Your physician or audiologist will recommend the best-suited device for your hearing loss.

Cochlear implants

A cochlear implant is a two-part system that is different from a hearing aid because it bypasses the damaged cochlea and sends electrical sound signals directly to the auditory (hearing) nerve. The external part, called the processor, looks much like a large behind-the-ear hearing aid, captures sound from the environment, processes the sound into digital information and then sends this data to the electrode array that is surgically placed inside the cochlea. 

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Cranial base surgery

With three fellowship-trained otologists/neurotologists, nine full-time audiologists, our own dedicated advanced auditory testing staff and advanced facilities, we provide exceptional care for conditions that require cranial base surgery.

Our “super specialist” neurotologists have extensive subspecialty experience in the care of patients with complex cranial base disorders. We are the only center in central Ohio that performs auditory brainstem implants. Our surgeons perform hundreds of procedures every year, from removing acoustic neuromas to implanting sophisticated hearing devices like cochlear implants and the Baha Auditory Osseointegrated Implant System. 

Endolymphatic shunt

An endolymphatic shunt is used in a procedure for Meniere’s disease and certain hydrops conditions to relieve pressure in the ear. The shunt, which is usually a tube, is inserted into the endolymphatic sac to drain excess fluid.  

Mastoidectomy (removal of mastoid infections)

When cells in the hollow, air-filled spaces in the skull behind the ear get infected, mastoidectomy surgery is required to remove the infected cells. Ear infections that spread are usually the cause of infected mastoid air cells.

Mastoidectomy may also be used in:

  • Cholesteatoma
  • Chronic ear infection (otitis media)
  • Infections of the mastoid bone that don’t respond to antibiotics
  • Cochlear implant procedure

Possible risks of mastoidectomy are:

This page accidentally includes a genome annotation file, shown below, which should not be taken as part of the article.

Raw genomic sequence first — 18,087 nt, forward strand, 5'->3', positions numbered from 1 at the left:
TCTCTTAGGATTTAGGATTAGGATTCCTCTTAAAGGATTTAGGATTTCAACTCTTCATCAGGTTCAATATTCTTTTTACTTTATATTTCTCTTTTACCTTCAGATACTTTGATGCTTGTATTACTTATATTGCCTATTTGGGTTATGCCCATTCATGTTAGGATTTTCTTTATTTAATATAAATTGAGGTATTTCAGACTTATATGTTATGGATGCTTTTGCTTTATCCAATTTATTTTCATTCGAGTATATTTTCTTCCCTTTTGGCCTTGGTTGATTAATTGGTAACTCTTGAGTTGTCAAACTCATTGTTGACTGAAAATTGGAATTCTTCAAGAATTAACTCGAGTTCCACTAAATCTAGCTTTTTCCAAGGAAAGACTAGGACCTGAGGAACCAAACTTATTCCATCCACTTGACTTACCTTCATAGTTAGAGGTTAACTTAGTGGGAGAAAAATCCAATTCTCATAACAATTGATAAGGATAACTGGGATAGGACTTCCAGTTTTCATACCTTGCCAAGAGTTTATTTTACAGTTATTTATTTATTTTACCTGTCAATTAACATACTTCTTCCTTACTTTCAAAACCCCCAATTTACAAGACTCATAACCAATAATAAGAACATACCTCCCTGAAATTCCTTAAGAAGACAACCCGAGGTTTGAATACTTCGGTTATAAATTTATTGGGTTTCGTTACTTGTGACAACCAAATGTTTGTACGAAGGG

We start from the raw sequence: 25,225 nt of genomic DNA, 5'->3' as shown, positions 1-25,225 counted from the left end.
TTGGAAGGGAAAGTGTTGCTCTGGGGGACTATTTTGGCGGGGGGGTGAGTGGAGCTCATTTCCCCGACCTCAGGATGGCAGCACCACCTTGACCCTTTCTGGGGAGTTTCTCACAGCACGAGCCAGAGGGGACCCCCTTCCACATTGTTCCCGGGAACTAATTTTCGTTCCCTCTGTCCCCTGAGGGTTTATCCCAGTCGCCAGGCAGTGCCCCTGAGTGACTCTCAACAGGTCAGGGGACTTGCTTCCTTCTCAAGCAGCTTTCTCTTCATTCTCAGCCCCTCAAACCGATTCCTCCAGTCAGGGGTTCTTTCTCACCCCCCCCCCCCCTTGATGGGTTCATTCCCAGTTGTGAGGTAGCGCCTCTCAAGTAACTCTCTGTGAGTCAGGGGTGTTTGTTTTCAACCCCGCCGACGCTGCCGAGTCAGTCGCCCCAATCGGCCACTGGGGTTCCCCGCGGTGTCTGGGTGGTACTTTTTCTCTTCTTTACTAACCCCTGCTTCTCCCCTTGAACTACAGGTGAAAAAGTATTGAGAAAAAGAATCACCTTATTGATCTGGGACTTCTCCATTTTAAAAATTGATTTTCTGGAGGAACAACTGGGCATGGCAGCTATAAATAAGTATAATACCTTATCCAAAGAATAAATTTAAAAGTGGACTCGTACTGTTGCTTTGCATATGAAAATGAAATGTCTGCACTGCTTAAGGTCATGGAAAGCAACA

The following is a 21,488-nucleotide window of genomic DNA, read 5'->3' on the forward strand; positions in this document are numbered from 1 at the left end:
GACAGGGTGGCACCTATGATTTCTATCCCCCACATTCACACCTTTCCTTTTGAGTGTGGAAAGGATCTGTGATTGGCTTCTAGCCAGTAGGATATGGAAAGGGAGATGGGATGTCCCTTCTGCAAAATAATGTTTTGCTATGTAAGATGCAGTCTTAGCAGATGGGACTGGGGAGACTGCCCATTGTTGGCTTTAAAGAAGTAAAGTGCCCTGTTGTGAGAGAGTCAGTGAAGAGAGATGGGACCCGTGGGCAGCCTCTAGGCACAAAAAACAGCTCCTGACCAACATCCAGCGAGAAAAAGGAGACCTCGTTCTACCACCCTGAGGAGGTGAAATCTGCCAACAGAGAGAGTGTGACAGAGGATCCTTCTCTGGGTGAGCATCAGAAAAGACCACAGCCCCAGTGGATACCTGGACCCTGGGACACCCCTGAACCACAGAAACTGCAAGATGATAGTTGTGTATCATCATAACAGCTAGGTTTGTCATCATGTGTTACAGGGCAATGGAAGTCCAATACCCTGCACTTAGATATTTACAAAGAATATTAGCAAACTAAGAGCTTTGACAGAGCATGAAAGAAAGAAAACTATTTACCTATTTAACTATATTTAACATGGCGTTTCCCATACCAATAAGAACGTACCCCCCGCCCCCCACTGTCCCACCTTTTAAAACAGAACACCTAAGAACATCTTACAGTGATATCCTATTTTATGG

• Alteration of taste
  • Dizziness
  • Facial muscle weakness
  • Hearing loss 
  • Infection that recurs
  • Noises in the ear (tinnitus)

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Middle ear exploration (tympanotomy)

Tympanotomy is exploratory surgery of the middle ear to help diagnose ear disorders. The procedure is basically the same as middle ear surgery, such as stapedectomy. The operation is performed using otomicroscopy along the auditory canal. Incisions to the canal allow access to the middle ear and the internal structures.

Middle fossa IAC decompression

Surgical removal of certain types of neuroma (a tumor or mass growing from a nerve) can cause complete deafness. It appears that middle fossa internal auditory canal (IAC) decompression can improve and even extend useful hearing. This also allows for a period of rehabilitation, which can be extremely beneficial. Tomography scans or magnetic resonance imaging is essential to follow-up treatment.

Middle fossa superior semicircular canal dehiscence repair

Patients with severe superior semicircular canal dehiscence (SSCD, an opening in the bone located over the superior semicircular canal of the inner ear) can benefit greatly from surgical repair. This involves plugging the canal with fibrous tissue and securing the tissue with small bone chips. This procedure has proven effective in managing symptoms long-term.